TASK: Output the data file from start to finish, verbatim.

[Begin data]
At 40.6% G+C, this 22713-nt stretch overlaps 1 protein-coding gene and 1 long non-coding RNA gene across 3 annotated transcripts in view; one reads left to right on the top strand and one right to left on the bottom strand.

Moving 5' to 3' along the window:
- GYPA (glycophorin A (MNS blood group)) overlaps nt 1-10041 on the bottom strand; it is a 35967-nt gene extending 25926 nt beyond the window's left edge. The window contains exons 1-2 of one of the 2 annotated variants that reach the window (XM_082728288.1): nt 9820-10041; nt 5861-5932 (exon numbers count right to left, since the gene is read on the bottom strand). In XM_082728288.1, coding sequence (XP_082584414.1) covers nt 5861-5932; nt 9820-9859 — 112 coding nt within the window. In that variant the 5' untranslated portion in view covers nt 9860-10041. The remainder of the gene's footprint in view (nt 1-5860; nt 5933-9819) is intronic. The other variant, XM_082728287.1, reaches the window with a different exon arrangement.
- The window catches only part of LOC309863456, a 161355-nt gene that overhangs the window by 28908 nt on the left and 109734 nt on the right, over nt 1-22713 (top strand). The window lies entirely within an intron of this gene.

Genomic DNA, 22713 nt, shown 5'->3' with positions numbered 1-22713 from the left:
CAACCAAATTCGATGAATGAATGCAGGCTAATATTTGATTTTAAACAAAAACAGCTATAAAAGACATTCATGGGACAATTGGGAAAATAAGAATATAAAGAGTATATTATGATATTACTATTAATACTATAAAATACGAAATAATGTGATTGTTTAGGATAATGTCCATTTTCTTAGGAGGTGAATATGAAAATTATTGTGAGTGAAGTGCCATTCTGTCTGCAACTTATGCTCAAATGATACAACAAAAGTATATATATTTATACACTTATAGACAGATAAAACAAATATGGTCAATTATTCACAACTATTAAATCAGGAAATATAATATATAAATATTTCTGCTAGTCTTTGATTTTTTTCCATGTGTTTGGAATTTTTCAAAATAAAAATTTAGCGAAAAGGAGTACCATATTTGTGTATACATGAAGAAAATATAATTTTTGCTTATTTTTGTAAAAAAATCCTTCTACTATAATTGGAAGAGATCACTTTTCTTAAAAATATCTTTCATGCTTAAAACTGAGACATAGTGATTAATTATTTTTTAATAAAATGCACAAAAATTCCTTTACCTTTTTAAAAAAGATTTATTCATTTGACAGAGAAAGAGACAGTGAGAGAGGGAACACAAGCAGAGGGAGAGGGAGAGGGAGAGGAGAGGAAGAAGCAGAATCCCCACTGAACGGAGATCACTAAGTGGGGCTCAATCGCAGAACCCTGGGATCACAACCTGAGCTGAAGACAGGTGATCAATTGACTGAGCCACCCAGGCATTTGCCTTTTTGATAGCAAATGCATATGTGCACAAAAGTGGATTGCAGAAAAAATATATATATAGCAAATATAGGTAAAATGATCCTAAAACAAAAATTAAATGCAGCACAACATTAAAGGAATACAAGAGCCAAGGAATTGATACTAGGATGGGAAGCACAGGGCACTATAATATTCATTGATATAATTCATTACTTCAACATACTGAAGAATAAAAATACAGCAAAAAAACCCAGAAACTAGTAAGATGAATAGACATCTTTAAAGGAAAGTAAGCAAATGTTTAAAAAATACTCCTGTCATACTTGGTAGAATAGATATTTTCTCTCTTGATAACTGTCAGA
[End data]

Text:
At 40.6% G+C, this 22713-nt stretch overlaps 1 protein-coding gene and 1 long non-coding RNA gene across 3 annotated transcripts in view; one reads left to right on the top strand and one right to left on the bottom strand.

Moving 5' to 3' along the window:
- GYPA (glycophorin A (MNS blood group)) overlaps nt 1-10041 on the bottom strand; it is a 35967-nt gene extending 25926 nt beyond the window's left edge. The window contains exons 1-2 of one of the 2 annotated variants that reach the window (XM_082728288.1): nt 9820-10041; nt 5861-5932 (exon numbers count right to left, since the gene is read on the bottom strand). In XM_082728288.1, coding sequence (XP_082584414.1) covers nt 5861-5932; nt 9820-9859 — 112 coding nt within the window. In that variant the 5' untranslated portion in view covers nt 9860-10041. The remainder of the gene's footprint in view (nt 1-5860; nt 5933-9819) is intronic. The other variant, XM_082728287.1, reaches the window with a different exon arrangement.
- The window catches only part of LOC309863456, a 161355-nt gene that overhangs the window by 28908 nt on the left and 109734 nt on the right, over nt 1-22713 (top strand). The window lies entirely within an intron of this gene.

Genomic DNA, 22713 nt, shown 5'->3' with positions numbered 1-22713 from the left:
CAACCAAATTCGATGAATGAATGCAGGCTAATATTTGATTTTAAACAAAAACAGCTATAAAAGACATTCATGGGACAATTGGGAAAATAAGAATATAAAGAGTATATTATGATATTACTATTAATACTATAAAATACGAAATAATGTGATTGTTTAGGATAATGTCCATTTTCTTAGGAGGTGAATATGAAAATTATTGTGAGTGAAGTGCCATTCTGTCTGCAACTTATGCTCAAATGATACAACAAAAGTATATATATTTATACACTTATAGACAGATAAAACAAATATGGTCAATTATTCACAACTATTAAATCAGGAAATATAATATATAAATATTTCTGCTAGTCTTTGATTTTTTTCCATGTGTTTGGAATTTTTCAAAATAAAAATTTAGCGAAAAGGAGTACCATATTTGTGTATACATGAAGAAAATATAATTTTTGCTTATTTTTGTAAAAAAATCCTTCTACTATAATTGGAAGAGATCACTTTTCTTAAAAATATCTTTCATGCTTAAAACTGAGACATAGTGATTAATTATTTTTTAATAAAATGCACAAAAATTCCTTTACCTTTTTAAAAAAGATTTATTCATTTGACAGAGAAAGAGACAGTGAGAGAGGGAACACAAGCAGAGGGAGAGGGAGAGGGAGAGGAGAGGAAGAAGCAGAATCCCCACTGAACGGAGATCACTAAGTGGGGCTCAATCGCAGAACCCTGGGATCACAACCTGAGCTGAAGACAGGTGATCAATTGACTGAGCCACCCAGGCATTTGCCTTTTTGATAGCAAATGCATATGTGCACAAAAGTGGATTGCAGAAAAAATATATATATAGCAAATATAGGTAAAATGATCCTAAAACAAAAATTAAATGCAGCACAACATTAAAGGAATACAAGAGCCAAGGAATTGATACTAGGATGGGAAGCACAGGGCACTATAATATTCATTGATATAATTCATTACTTCAACATACTGAAGAATAAAAATACAGCAAAAAAACCCAGAAACTAGTAAGATGAATAGACATCTTTAAAGGAAAGTAAGCAAATGTTTAAAAAATACTCCTGTCATACTTGGTAGAATAGATATTTTCTCTCTTGATAACTGTCAGA